Albright Headshot
Ellen Albright, PhD Student at Iowa State University.

Albright’s proposed research focuses on internal phosphorus loading in shallow lakes, as well as management strategies to prevent and help mitigate harmful algal blooms. It is titled ‘Developing Methods to Measure Internal Phosphorus Loading in Iowa Lakes’.

“I’m interested in internal phosphorus loading, which is the release of phosphorus from lakebed sediments into the overlying water,” Albright says. Phosphorus is a limiting nutrient that can cause harmful algal blooms in lakes. Phosphorus stored at the bottom of lakes in sediment can be re-released into the water due to wind disturbance or fish stirring up the sediment.

Associate Director of the IWC Melissa Miller says, “Water Resources Research Institutes like the Iowa Water Center were authorized by Congress in part to address emerging water resources concerns through research. Harmful algal blooms are a high-priority topic in the nation. Ms. Albright’s work will not only contribute to the body of knowledge on internal phosphorus loading, but will also contribute a new, scalable sampling method,” Miller says.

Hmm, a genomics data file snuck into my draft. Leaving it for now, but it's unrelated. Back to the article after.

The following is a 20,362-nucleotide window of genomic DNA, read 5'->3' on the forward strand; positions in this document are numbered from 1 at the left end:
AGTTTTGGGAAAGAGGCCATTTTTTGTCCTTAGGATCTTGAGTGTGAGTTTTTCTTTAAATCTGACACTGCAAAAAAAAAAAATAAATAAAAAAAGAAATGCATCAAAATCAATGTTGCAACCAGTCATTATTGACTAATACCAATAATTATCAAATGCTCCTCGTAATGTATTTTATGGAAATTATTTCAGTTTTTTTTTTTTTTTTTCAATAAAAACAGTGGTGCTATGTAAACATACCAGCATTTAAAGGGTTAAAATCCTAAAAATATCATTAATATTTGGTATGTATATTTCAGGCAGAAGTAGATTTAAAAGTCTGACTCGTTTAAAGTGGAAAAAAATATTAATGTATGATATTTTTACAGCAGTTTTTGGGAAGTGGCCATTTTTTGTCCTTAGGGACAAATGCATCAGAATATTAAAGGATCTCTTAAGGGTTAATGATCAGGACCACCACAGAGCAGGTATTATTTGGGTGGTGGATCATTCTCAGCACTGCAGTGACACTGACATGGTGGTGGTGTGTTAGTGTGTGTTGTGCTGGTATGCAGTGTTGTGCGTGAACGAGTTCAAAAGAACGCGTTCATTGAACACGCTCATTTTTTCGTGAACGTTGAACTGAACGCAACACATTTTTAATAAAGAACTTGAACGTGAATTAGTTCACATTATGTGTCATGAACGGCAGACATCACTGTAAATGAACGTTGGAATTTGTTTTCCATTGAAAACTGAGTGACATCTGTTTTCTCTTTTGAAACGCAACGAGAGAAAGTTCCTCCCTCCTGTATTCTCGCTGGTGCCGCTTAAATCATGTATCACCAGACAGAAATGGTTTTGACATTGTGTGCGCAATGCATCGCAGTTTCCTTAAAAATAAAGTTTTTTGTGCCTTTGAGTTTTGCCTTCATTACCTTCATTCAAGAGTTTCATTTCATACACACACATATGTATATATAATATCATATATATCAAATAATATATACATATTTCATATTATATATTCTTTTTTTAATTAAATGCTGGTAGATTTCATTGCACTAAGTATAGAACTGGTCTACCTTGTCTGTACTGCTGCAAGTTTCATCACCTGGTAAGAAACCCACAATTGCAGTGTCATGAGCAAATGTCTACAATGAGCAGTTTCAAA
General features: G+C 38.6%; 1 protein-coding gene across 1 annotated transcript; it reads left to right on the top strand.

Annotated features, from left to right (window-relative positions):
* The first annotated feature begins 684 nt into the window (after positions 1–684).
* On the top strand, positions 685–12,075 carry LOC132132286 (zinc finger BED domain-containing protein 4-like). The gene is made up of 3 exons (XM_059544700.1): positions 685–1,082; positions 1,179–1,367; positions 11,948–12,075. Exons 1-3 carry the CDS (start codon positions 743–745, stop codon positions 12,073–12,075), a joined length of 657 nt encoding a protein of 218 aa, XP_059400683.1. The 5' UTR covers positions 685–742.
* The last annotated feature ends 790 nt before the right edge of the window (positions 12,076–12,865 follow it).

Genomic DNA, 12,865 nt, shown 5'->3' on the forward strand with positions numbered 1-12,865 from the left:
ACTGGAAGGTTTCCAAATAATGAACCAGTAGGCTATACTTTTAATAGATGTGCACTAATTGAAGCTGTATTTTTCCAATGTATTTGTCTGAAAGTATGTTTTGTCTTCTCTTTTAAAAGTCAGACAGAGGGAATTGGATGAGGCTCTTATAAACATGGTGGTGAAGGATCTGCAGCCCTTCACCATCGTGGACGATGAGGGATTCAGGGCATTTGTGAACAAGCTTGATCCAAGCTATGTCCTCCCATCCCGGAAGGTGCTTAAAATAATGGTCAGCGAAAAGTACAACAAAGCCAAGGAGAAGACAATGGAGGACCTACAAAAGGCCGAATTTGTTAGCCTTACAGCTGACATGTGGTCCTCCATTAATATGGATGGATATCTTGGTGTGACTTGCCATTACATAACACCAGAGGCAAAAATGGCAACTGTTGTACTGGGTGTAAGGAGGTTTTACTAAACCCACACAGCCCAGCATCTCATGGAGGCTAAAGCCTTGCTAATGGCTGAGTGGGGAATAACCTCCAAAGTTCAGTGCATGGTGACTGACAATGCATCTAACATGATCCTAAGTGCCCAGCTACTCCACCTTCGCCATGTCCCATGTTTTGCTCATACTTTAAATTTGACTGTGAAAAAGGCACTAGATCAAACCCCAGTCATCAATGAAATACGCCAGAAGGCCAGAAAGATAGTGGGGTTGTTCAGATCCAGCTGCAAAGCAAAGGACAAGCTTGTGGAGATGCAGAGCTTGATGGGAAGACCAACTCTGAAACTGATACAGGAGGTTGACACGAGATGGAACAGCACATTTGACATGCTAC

Albright says, “Internal phosphorus loading can maintain high nutrient levels in our lakes. And it’s not very well understood in the shallow lakes we have here in Iowa. It can also impact how effective watershed nutrient reduction strategies are at achieving water quality goals.”

Get to know Ellen Albright, PhD Student at Iowa State University

Albright grew up in a small town just outside of Madison, Wisconsin, called Cottage Grove. Her main area of research is limnology, or the study of inland waters such as lakes, rivers, and wetlands.

“My interest in limnology started during a summer undergrad position that I had with the University of Wisconsin-Madison. I worked at a field station they run in northern Wisconsin called Trout Lake Station,” Albright says.

Albright and Field Work
Albright conducting field research.

She had a variety of positions there every summer of her undergraduate career. And while she was working there, she learned that she really enjoys research time and enjoys studying lakes.

“While I was there, I got excited about the process of collecting ecological data and knowing that data can help us make decisions and better manage freshwater resources. I think those are the experiences that really sparked the interests I have now,” Albright says.

Throughout and in between the field work days and lab work days, Albright is constantly working with other students, especially in the summertime.